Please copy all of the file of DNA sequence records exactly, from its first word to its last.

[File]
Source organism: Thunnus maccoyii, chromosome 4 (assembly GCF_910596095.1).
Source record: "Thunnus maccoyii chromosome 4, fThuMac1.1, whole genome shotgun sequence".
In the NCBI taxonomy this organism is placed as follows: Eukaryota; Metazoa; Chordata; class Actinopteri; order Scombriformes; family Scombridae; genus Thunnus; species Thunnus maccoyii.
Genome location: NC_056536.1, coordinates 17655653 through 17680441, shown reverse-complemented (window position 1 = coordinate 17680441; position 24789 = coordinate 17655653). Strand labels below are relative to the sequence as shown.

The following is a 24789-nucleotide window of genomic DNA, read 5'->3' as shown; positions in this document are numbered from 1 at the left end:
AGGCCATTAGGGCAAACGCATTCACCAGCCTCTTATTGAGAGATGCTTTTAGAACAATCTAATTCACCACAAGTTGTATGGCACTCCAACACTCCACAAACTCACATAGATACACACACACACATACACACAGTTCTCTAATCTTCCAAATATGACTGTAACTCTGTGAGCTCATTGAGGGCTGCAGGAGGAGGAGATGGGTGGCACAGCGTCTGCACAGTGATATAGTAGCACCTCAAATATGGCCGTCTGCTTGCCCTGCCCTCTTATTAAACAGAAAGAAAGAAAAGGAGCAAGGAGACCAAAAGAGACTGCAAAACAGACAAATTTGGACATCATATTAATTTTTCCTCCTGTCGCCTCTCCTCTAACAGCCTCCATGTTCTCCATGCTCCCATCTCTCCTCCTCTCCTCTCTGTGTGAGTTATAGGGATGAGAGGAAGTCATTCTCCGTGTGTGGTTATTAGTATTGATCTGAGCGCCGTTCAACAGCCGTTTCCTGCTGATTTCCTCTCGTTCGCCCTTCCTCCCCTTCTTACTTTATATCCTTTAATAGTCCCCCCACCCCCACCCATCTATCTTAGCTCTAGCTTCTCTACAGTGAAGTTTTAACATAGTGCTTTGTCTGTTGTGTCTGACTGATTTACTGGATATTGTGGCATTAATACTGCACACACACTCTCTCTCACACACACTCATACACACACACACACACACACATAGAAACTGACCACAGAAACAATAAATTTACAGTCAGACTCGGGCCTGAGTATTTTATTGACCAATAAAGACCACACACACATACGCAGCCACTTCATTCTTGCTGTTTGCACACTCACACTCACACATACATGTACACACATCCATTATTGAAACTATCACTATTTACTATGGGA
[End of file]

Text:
Source organism: Thunnus maccoyii, chromosome 4 (assembly GCF_910596095.1).
Source record: "Thunnus maccoyii chromosome 4, fThuMac1.1, whole genome shotgun sequence".
In the NCBI taxonomy this organism is placed as follows: Eukaryota; Metazoa; Chordata; class Actinopteri; order Scombriformes; family Scombridae; genus Thunnus; species Thunnus maccoyii.
Genome location: NC_056536.1, coordinates 17655653 through 17680441, shown reverse-complemented (window position 1 = coordinate 17680441; position 24789 = coordinate 17655653). Strand labels below are relative to the sequence as shown.

The following is a 24789-nucleotide window of genomic DNA, read 5'->3' as shown; positions in this document are numbered from 1 at the left end:
AGGCCATTAGGGCAAACGCATTCACCAGCCTCTTATTGAGAGATGCTTTTAGAACAATCTAATTCACCACAAGTTGTATGGCACTCCAACACTCCACAAACTCACATAGATACACACACACACATACACACAGTTCTCTAATCTTCCAAATATGACTGTAACTCTGTGAGCTCATTGAGGGCTGCAGGAGGAGGAGATGGGTGGCACAGCGTCTGCACAGTGATATAGTAGCACCTCAAATATGGCCGTCTGCTTGCCCTGCCCTCTTATTAAACAGAAAGAAAGAAAAGGAGCAAGGAGACCAAAAGAGACTGCAAAACAGACAAATTTGGACATCATATTAATTTTTCCTCCTGTCGCCTCTCCTCTAACAGCCTCCATGTTCTCCATGCTCCCATCTCTCCTCCTCTCCTCTCTGTGTGAGTTATAGGGATGAGAGGAAGTCATTCTCCGTGTGTGGTTATTAGTATTGATCTGAGCGCCGTTCAACAGCCGTTTCCTGCTGATTTCCTCTCGTTCGCCCTTCCTCCCCTTCTTACTTTATATCCTTTAATAGTCCCCCCACCCCCACCCATCTATCTTAGCTCTAGCTTCTCTACAGTGAAGTTTTAACATAGTGCTTTGTCTGTTGTGTCTGACTGATTTACTGGATATTGTGGCATTAATACTGCACACACACTCTCTCTCACACACACTCATACACACACACACACACACACATAGAAACTGACCACAGAAACAATAAATTTACAGTCAGACTCGGGCCTGAGTATTTTATTGACCAATAAAGACCACACACACATACGCAGCCACTTCATTCTTGCTGTTTGCACACTCACACTCACACATACATGTACACACATCCATTATTGAAACTATCACTATTTACTATGGGA